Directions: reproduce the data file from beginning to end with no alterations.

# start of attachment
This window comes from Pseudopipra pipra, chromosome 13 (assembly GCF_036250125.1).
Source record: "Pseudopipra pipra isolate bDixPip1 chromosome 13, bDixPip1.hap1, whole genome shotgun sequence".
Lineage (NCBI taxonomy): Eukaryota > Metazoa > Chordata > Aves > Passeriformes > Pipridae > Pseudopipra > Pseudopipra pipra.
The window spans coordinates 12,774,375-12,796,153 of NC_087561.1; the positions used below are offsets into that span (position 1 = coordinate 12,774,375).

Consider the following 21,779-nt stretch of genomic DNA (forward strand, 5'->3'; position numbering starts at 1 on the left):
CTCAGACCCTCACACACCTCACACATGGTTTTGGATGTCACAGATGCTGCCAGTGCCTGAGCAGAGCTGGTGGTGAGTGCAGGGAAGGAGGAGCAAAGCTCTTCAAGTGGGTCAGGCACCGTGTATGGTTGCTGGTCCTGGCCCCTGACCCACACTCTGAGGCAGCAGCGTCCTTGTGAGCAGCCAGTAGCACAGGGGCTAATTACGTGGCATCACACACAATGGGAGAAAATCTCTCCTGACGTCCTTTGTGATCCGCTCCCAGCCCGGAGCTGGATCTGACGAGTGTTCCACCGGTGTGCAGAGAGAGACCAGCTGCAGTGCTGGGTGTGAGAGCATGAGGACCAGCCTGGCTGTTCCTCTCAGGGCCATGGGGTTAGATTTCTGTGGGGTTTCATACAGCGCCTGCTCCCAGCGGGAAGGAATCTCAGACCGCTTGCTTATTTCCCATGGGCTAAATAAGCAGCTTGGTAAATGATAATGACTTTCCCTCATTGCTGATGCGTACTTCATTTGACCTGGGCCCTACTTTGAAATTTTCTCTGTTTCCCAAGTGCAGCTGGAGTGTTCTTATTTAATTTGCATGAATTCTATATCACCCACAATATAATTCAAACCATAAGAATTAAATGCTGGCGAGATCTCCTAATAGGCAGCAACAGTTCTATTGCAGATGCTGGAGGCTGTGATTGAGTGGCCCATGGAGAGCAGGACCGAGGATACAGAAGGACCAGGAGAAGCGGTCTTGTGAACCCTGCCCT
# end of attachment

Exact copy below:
This window comes from Pseudopipra pipra, chromosome 13 (assembly GCF_036250125.1).
Source record: "Pseudopipra pipra isolate bDixPip1 chromosome 13, bDixPip1.hap1, whole genome shotgun sequence".
Lineage (NCBI taxonomy): Eukaryota > Metazoa > Chordata > Aves > Passeriformes > Pipridae > Pseudopipra > Pseudopipra pipra.
The window spans coordinates 12,774,375-12,796,153 of NC_087561.1; the positions used below are offsets into that span (position 1 = coordinate 12,774,375).

Consider the following 21,779-nt stretch of genomic DNA (forward strand, 5'->3'; position numbering starts at 1 on the left):
CTCAGACCCTCACACACCTCACACATGGTTTTGGATGTCACAGATGCTGCCAGTGCCTGAGCAGAGCTGGTGGTGAGTGCAGGGAAGGAGGAGCAAAGCTCTTCAAGTGGGTCAGGCACCGTGTATGGTTGCTGGTCCTGGCCCCTGACCCACACTCTGAGGCAGCAGCGTCCTTGTGAGCAGCCAGTAGCACAGGGGCTAATTACGTGGCATCACACACAATGGGAGAAAATCTCTCCTGACGTCCTTTGTGATCCGCTCCCAGCCCGGAGCTGGATCTGACGAGTGTTCCACCGGTGTGCAGAGAGAGACCAGCTGCAGTGCTGGGTGTGAGAGCATGAGGACCAGCCTGGCTGTTCCTCTCAGGGCCATGGGGTTAGATTTCTGTGGGGTTTCATACAGCGCCTGCTCCCAGCGGGAAGGAATCTCAGACCGCTTGCTTATTTCCCATGGGCTAAATAAGCAGCTTGGTAAATGATAATGACTTTCCCTCATTGCTGATGCGTACTTCATTTGACCTGGGCCCTACTTTGAAATTTTCTCTGTTTCCCAAGTGCAGCTGGAGTGTTCTTATTTAATTTGCATGAATTCTATATCACCCACAATATAATTCAAACCATAAGAATTAAATGCTGGCGAGATCTCCTAATAGGCAGCAACAGTTCTATTGCAGATGCTGGAGGCTGTGATTGAGTGGCCCATGGAGAGCAGGACCGAGGATACAGAAGGACCAGGAGAAGCGGTCTTGTGAACCCTGCCCT